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    I read a book in the last couple of decades [damn! that sounds a lot worse outside my head!] that depicted the work of Champollion on the Stone, & then also treated the efforts to decipher Linears 'A' (unsuccessfully) & 'B' (successfully), plus some three or four of the other indecipherables extant today. I remember thinking I'm not sure I'd have the perseverance.
     
  17. DaveC426913 Valued Senior Member

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    A single word cannot be decrypted. Not without a key, and not without context.
    A single word is just that: a single word.

    They might guess that it is a greeting, but they hve absolutely no way to confirm that.
    And even if they did, it would tell them virtually nothing about the languages they came from.
     
  18. RADII Registered Member

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    If all the information objects are the same or similar length, & one is decrypted successfully, then the others can be safely assumed to convey the same meaning. Linguistically, then, all they have to do is look for repetitive patterns of (in this case) similar phonemes, & they should be well on their way to cracking the code.
     
  19. sideshowbob Sorry, wrong number. Valued Senior Member

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    There was a story in Reader's Digest years ago: A lady on vacation in Switzerland noticed that many of the signs were in three languages: English (for the tourists), French and German. One sign said in English, "Please don't pick the flowers", in French, "People who enjoy the flowers leave them for other people to enjoy," and in German, "It is VERBOTEN to pick the flowers."

    I wonder if an alien would get the subtle differences.
     
  20. DaveC426913 Valued Senior Member

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    Yes. In fact, I would take it a step further, and say they don't need to decrypt the content itself, in order to deduce that the disparate units all represent the same content - a placeholder - and that it is the variations of the same content that is the actual message.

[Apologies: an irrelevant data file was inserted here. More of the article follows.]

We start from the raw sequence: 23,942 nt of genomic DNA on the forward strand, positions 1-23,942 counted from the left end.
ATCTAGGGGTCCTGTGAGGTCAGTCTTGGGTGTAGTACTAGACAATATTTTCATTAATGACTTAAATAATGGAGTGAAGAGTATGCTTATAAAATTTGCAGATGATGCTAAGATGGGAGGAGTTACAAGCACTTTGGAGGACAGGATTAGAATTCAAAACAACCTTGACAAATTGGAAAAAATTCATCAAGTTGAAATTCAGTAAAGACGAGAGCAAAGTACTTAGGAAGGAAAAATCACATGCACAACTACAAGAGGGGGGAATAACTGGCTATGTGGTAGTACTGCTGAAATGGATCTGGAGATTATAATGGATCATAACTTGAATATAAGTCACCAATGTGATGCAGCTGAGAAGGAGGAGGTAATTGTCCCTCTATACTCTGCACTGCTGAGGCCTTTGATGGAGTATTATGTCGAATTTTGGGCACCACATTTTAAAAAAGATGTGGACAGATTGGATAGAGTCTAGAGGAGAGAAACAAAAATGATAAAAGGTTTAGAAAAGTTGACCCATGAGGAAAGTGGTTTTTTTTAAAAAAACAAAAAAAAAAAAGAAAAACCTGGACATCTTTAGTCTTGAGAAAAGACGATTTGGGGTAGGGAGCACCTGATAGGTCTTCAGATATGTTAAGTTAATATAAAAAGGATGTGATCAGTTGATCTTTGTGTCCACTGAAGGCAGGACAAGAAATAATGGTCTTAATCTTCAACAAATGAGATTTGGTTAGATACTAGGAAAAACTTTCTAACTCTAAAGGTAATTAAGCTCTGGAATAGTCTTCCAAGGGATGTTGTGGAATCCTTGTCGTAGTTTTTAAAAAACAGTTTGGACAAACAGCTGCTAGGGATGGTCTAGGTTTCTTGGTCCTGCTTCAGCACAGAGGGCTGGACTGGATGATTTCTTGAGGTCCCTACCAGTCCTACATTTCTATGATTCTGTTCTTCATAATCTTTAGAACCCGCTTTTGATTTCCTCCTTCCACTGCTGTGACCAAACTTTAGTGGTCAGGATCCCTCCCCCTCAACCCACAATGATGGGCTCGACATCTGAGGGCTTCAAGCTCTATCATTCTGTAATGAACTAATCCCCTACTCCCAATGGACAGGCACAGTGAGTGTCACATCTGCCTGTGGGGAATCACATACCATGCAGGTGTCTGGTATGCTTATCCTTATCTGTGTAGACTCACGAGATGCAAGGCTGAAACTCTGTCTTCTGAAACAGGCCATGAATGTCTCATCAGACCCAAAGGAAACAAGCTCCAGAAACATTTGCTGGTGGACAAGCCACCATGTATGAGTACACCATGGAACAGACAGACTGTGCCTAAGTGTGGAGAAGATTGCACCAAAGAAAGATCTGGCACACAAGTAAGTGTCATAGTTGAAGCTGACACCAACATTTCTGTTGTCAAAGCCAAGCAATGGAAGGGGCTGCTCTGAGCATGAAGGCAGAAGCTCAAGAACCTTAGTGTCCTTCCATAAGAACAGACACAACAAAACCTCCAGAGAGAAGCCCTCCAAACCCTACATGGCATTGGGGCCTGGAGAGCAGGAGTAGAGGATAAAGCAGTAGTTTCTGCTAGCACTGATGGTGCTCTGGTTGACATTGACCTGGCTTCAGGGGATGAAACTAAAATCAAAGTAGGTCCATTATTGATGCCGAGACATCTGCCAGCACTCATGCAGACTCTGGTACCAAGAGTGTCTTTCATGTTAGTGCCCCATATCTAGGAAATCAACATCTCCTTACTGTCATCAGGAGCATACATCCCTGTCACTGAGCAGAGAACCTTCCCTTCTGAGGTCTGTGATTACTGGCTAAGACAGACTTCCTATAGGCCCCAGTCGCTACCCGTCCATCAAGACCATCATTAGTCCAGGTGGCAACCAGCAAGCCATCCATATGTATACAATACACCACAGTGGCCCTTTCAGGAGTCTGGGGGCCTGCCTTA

I'd think its also not a big leap for them to deduce that the content is a greeting. It is sort of self-evident that the initial act of communication is, first and foremost, a greeting, even if there might be other subtleties to the message.




    Cracking what code, exactly?

    The single repeated term tells them that there are many flavours of humans; but it says absolutely nothing about the rest of our vocabulary. That can only be deduced in the context of a longer message, which they don't have.
     
    Last edited: Sep 21, 2017
  21. James R Just this guy, you know? Staff Member

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    I agree. The aliens could listen to the different voices, but they'd have very little chance of extracting any meaning from those recordings.

    Only it wasn't even the same message in 155 languages. Every person who recorded a greeting message recorded their own personal greeting message. Each message was different.
     
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  22. DaveC426913 Valued Senior Member

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    Do you agree with the entire quoted statement? That it is politically correct nonsense?

    Surely, the value of the message is about the variety and multitude of human civilization, not about the data in the messages. The GR was meant to be a greeting, not a Rosetta Stone.

    Sonuvagun. It's been so long since I read up on the Golden Record, I either forgot - or never knew - that the messages are significantly longer than one word each, and that they are all unique.
    https://en.wikipedia.org/wiki/Contents_of_the_Voyager_Golden_Record#Greetings
     
  23. Michael 345 Valued Senior Member

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    And in hindsight I guess nobody thought to put something like a dictionary with translations across the languages in single equivalent words and pronouncement links?

    Along with a video of the speaker?